Bill Simmons Proves That ESPN Protects Its Image, Not Its Journalism

bill simmons podcastBill Simmons, aka “The Sports Guy,” who is easily one of the most popular people at ESPN now faces a three-week suspension for criticizing his bosses.

In case you haven’t already read it three times, here’s the statement that earned him all that time off:

“I really hope someone calls me or emails me and says I’m in trouble for anything I said about Roger Goodell because if one person says that to me, I’m going public,” Simmons warned. “You leave me alone. The Commissioner is a liar and I get to say that on my podcast.”

The less-responsible Stephen A. Smith got one week for saying Janay Rice had provoked her own beating. Simmons made a stand, pointed a finger in his bosses’ direction, and got three weeks.

Fair? Nope. Retribution? Yup. Outcry? Definitely.

But what does this say about the ESPN organization?

Here’s ESPN’s best attempt to make itself look good:

“Every employee must be accountable to ESPN and those engaged in our editorial operations must also operate within ESPN’s journalistic standards. We have worked hard to ensure that our recent NFL coverage has met that criteria…Bill Simmons did not meet those obligations in a recent podcast, and as a result we have suspended him for three weeks.”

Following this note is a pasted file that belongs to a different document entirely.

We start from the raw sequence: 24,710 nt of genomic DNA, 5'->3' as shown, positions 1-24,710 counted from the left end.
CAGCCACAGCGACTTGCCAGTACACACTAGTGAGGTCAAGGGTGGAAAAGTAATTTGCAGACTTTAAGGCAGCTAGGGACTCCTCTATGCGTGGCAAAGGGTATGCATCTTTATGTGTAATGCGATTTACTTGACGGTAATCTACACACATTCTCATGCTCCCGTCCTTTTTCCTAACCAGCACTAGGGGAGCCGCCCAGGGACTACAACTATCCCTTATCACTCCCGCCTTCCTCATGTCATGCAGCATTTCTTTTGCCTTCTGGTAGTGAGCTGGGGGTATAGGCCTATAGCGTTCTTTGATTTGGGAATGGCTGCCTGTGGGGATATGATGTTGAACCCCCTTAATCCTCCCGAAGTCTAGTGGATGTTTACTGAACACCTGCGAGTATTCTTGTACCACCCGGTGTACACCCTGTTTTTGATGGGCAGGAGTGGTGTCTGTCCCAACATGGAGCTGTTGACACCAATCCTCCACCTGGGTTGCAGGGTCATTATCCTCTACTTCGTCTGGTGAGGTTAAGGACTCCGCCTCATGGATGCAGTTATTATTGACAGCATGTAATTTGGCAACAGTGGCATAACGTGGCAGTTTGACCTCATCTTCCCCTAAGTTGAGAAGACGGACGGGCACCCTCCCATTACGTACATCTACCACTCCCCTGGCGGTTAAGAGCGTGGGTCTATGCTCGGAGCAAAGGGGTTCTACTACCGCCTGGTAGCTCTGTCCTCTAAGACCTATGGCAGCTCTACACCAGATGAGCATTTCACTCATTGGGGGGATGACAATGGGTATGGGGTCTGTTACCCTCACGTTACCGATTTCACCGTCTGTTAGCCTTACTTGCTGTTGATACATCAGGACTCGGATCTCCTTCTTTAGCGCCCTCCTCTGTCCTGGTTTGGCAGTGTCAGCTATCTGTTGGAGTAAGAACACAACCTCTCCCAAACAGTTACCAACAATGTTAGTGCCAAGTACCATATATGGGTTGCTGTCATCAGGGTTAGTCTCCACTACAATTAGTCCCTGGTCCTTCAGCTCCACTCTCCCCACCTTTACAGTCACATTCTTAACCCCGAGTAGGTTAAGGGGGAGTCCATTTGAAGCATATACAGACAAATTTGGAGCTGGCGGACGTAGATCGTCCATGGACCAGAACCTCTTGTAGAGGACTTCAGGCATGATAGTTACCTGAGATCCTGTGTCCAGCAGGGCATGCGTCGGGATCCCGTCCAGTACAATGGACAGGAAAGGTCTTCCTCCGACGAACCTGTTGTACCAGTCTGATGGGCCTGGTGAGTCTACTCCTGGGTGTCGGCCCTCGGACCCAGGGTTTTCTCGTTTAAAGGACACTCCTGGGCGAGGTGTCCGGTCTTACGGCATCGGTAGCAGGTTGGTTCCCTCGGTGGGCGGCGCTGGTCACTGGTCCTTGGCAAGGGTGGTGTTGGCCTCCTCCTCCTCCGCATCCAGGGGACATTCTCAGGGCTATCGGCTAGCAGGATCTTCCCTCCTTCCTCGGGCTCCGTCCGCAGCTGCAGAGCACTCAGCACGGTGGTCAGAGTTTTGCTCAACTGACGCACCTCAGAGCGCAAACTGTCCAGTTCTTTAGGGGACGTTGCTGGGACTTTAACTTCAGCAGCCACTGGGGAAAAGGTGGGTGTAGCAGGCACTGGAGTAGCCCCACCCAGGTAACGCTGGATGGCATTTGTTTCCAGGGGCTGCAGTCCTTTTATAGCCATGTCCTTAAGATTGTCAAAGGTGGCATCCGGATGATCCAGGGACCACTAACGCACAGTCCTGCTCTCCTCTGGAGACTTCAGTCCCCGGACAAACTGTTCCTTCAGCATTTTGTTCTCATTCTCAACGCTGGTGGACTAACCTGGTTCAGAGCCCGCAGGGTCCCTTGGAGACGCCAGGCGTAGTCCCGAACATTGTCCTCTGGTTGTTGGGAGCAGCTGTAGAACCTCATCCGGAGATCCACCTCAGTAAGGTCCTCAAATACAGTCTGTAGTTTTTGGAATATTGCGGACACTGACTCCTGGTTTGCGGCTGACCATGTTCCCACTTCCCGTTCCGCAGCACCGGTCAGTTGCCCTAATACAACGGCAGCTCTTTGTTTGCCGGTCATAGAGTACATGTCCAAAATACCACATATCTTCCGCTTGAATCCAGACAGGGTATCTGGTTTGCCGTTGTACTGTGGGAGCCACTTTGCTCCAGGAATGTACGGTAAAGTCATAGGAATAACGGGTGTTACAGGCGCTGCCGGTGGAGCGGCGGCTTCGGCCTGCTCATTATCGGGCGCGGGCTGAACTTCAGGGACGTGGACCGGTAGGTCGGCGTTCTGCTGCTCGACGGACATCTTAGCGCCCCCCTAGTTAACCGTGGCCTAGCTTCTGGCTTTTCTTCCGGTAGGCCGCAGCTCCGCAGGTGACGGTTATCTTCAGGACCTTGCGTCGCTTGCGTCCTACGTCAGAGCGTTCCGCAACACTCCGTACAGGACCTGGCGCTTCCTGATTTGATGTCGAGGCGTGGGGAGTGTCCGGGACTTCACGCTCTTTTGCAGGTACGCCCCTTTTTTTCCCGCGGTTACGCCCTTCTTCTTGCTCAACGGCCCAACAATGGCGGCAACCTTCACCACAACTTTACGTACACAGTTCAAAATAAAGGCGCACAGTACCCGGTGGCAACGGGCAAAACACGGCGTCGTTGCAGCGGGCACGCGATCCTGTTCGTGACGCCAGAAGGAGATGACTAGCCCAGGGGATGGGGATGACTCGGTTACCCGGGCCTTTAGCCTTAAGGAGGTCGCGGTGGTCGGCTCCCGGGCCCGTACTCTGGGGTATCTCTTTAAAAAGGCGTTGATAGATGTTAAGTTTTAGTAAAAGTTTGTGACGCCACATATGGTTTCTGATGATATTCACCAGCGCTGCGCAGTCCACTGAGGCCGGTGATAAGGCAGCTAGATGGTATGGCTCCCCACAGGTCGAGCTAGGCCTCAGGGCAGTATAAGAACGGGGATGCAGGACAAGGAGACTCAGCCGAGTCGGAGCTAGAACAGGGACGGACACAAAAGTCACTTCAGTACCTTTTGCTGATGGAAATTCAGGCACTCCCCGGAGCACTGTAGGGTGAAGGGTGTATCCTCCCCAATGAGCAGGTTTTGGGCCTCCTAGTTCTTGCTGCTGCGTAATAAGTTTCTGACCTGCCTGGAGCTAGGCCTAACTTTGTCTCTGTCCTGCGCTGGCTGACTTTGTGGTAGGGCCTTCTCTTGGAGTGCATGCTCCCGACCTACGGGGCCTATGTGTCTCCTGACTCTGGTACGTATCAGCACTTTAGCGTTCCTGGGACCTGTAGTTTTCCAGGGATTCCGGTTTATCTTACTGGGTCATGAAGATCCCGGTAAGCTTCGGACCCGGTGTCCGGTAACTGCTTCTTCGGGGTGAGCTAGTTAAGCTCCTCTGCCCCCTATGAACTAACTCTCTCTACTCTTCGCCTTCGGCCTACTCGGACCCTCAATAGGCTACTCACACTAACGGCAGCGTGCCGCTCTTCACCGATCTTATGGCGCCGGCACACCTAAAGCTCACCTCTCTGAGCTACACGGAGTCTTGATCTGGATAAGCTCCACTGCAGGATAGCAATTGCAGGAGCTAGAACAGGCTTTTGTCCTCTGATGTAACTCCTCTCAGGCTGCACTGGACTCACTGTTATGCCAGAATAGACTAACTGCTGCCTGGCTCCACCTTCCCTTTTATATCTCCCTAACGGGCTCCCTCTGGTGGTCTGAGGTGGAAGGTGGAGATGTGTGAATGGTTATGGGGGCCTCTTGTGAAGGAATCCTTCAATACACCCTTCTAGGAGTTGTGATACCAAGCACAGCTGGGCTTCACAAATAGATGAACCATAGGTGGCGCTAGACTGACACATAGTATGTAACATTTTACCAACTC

So, the act of calling Goodell a liar didn’t him suspended — it was his failure to uphold journalistic standards. In a world where entertainment “reporting” is widely accepted, Simmons calls out the NFL Commissioner on a podcast (done on every radio talk show in the country almost daily) and gets a muzzle.

Consider this: Keith Olbermann has been on a month-long rant about the (alleged) Goodell cover-up, and he was thanked for it…by ESPN.

Former Patriots linebacker/current ESPN analyst Tedy Bruschi called for Goodell’s resignation.


olbermann goodell fired

Simmons was surreptitiously accusing ESPN of censorship because of how much money the NFL doles out to the worldwide leader in sports coverage. That is the reason he received such a harsh punishment.

In short, the suspension vindicated him. Ironically, it’s ESPN’s own journalism that looks bad in this case. Consistency means that editorial brings the opinion and reporting is “just the facts, ma’am.”

ESPN clearly walks the line daily: there’s punditry and vitriol on every show alongside the high-quality investigative reporting. But if you challenge the boss, you have to be punished.

By blaming the Simmons punishment on a supposed lack of journalistic integrity, ESPN called its own reporting into question.

Staying above reproach in the face of scrutiny? That is the definition of “journalism.”